John Suffolk, Huawei's global head of cyber security, has criticised the US government for attempting to prevent American companies from buying foreign technology.
In a personal blog post, Suffolk questions the true motives of the government's protectionist agenda. The former chief information officer for the UK government suggests that US regulations are attempting to better implement military security in private enterprise systems.
Suffolk contends that by removing foreign technology from network infrastructure the US government can reduce cyber network access points by consolidating government and military defenses with private industry.
He theorises that in doing so the US can also collect citizen data from telecommunications networks.
"It's quite clever really. You have just reduced your threat landscape to probably less than 30 network points and you broadly have less than a handful of telcos," wrote Suffolk in his blog post.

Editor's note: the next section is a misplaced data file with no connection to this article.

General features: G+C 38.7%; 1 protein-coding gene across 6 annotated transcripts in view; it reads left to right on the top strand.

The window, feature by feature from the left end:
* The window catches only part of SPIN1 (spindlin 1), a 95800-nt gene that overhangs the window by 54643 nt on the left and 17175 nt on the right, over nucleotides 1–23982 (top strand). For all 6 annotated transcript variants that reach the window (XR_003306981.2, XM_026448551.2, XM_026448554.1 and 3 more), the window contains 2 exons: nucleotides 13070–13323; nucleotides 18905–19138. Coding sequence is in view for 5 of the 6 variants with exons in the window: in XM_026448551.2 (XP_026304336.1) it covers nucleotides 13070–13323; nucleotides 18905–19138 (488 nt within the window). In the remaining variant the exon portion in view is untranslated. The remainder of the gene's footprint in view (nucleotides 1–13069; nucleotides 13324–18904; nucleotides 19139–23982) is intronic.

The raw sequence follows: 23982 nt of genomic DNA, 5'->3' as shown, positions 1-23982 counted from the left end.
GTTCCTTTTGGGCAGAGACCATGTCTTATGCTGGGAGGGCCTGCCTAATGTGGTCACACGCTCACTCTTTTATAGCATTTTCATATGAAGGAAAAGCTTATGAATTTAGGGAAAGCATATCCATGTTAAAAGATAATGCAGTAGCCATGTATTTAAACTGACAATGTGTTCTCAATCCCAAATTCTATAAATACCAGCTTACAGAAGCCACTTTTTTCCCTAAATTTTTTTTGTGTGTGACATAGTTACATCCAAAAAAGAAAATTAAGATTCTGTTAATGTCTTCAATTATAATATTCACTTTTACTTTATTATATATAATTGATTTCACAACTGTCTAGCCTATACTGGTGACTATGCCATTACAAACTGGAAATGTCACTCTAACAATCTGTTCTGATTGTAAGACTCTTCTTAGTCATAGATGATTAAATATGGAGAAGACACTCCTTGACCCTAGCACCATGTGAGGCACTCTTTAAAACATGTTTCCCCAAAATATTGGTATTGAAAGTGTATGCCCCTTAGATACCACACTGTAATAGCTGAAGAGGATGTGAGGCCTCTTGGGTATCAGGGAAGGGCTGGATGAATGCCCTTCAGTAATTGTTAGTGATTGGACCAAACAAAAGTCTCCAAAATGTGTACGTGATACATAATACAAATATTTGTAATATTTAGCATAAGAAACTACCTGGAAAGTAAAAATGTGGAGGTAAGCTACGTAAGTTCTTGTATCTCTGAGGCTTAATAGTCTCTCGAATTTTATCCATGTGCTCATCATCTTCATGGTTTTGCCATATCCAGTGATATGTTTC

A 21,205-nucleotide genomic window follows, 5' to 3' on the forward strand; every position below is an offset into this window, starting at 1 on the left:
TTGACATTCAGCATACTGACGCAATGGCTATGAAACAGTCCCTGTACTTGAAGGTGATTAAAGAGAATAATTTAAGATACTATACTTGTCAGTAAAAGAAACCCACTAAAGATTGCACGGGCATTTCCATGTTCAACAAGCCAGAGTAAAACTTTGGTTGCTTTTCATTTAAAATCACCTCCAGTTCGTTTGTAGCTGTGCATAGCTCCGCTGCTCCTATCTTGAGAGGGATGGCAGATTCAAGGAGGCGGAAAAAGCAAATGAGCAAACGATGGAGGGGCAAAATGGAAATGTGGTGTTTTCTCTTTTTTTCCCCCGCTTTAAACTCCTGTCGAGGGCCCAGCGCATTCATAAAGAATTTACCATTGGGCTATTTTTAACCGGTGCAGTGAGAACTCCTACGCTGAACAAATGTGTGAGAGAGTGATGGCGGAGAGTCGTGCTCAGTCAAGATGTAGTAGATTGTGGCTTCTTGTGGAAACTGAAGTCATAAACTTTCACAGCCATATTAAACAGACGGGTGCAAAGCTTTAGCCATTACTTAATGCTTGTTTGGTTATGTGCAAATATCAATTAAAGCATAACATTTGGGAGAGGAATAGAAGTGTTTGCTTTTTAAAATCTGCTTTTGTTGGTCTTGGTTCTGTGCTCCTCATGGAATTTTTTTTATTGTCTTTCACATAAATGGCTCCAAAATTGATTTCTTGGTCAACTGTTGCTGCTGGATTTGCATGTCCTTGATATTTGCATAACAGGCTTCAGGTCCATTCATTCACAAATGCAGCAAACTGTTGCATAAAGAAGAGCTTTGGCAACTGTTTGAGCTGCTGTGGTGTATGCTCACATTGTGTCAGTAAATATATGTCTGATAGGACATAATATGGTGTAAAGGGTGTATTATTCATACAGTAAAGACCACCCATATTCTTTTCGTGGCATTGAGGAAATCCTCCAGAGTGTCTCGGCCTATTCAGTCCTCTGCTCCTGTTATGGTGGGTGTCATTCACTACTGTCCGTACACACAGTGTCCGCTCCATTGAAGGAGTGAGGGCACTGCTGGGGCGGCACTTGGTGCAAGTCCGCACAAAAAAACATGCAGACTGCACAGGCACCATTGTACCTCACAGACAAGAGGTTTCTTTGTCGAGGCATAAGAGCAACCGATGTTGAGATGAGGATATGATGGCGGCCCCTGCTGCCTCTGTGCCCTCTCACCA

"So put on those access points an array of sensors and other top secret gubbins that the USA has spent all of its defense budget on and low and behold you have created a veritable gold mine of information, and a lot of response options."
In his blog post, Suffolk also says that data sharing bills such as CISPA would legitimise government data collection from private industry.
"The kind of scenario I have detailed above has already created a law breaking situation and these new laws are there to legitimize what might have been happening already – not saying it has just might have been," continued Suffolk.
Suffolk's theory comes following repeated attempts for the US government to separate itself from Chinese technology companies.
Late last year, government officials launched a detailed investigation into whether Chinese firms such as Huawei were working with the Chinese government to spy on US private industry. No evidence of collusion was discovered following the investigation.
Huawei has since said that the investigation hurt its sales in the US. The company's marketing vice president said the investigation stopped Huawei's wireless network sales growth in the US.
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